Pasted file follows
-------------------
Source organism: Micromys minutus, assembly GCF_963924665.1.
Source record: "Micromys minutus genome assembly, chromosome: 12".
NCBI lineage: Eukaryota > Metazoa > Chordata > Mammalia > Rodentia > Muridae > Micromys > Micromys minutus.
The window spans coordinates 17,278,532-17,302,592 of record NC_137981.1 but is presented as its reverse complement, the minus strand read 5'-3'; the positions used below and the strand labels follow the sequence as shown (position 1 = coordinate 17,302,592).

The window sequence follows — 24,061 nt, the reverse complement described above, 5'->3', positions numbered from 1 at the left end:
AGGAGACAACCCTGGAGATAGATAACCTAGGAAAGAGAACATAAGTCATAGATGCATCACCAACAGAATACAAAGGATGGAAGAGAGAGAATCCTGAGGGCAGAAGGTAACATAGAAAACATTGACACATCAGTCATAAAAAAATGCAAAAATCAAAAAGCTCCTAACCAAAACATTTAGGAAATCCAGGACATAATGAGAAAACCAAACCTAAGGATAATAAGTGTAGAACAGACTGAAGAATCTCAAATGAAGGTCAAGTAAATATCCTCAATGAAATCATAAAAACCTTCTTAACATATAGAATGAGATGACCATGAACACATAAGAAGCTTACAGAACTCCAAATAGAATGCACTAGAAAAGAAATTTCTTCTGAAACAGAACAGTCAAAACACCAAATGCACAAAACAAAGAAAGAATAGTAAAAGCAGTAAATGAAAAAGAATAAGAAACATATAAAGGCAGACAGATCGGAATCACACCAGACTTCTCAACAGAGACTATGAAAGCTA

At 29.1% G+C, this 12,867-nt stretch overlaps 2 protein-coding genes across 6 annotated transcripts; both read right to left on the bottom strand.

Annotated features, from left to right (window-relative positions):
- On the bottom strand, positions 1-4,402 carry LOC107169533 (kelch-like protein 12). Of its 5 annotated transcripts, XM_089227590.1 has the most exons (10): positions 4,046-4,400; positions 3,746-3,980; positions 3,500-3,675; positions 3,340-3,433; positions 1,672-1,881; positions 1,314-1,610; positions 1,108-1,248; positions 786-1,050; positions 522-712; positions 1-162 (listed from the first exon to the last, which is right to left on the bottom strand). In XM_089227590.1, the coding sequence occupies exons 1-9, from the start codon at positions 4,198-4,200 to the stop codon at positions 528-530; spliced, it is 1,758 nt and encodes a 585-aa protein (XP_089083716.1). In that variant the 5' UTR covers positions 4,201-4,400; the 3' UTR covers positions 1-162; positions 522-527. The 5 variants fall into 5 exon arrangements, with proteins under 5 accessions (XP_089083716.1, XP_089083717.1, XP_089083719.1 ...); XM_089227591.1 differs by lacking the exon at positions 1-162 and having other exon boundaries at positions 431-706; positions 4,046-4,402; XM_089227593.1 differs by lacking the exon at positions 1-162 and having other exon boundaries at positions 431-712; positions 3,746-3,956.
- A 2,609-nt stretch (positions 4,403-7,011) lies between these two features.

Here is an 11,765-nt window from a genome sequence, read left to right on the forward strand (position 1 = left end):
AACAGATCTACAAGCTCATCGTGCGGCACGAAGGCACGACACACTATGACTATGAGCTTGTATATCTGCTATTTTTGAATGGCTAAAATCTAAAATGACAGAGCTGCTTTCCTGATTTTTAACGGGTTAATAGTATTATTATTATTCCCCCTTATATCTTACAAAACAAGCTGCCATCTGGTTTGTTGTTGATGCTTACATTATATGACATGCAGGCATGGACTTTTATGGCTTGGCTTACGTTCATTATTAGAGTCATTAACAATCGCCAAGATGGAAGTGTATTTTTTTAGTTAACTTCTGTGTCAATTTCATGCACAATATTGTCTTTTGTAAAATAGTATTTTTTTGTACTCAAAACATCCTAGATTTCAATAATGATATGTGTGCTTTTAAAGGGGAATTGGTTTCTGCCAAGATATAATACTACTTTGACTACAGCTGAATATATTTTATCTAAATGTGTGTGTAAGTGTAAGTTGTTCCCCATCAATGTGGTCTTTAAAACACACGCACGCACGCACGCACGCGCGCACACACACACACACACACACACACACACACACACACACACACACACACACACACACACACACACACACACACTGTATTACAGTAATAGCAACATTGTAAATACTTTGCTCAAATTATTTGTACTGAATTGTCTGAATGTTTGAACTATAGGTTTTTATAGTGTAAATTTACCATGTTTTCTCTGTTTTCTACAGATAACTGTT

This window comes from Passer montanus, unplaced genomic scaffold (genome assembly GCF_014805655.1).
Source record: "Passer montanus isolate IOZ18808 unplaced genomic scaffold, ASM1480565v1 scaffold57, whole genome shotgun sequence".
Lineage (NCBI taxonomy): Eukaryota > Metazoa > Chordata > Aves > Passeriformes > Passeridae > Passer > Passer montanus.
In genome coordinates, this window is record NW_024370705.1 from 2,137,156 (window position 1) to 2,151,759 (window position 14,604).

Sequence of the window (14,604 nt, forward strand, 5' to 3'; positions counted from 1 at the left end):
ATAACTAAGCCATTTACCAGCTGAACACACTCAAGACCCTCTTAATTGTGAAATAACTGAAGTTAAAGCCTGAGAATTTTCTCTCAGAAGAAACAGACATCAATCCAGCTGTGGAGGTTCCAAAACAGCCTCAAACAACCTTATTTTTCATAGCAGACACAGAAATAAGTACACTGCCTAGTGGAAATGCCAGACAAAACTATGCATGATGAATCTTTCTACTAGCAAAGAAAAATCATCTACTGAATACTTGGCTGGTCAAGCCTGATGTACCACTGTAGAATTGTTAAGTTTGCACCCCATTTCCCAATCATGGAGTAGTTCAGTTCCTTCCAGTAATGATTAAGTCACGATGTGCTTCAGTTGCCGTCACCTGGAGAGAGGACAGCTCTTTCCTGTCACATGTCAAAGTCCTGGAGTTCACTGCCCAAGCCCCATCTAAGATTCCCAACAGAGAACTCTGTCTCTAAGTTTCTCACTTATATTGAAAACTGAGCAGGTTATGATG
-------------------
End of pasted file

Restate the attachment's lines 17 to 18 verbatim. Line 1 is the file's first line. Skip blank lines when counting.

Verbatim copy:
Sequence of the window (14,604 nt, forward strand, 5' to 3'; positions counted from 1 at the left end):
ATAACTAAGCCATTTACCAGCTGAACACACTCAAGACCCTCTTAATTGTGAAATAACTGAAGTTAAAGCCTGAGAATTTTCTCTCAGAAGAAACAGACATCAATCCAGCTGTGGAGGTTCCAAAACAGCCTCAAACAACCTTATTTTTCATAGCAGACACAGAAATAAGTACACTGCCTAGTGGAAATGCCAGACAAAACTATGCATGATGAATCTTTCTACTAGCAAAGAAAAATCATCTACTGAATACTTGGCTGGTCAAGCCTGATGTACCACTGTAGAATTGTTAAGTTTGCACCCCATTTCCCAATCATGGAGTAGTTCAGTTCCTTCCAGTAATGATTAAGTCACGATGTGCTTCAGTTGCCGTCACCTGGAGAGAGGACAGCTCTTTCCTGTCACATGTCAAAGTCCTGGAGTTCACTGCCCAAGCCCCATCTAAGATTCCCAACAGAGAACTCTGTCTCTAAGTTTCTCACTTATATTGAAAACTGAGCAGGTTATGATG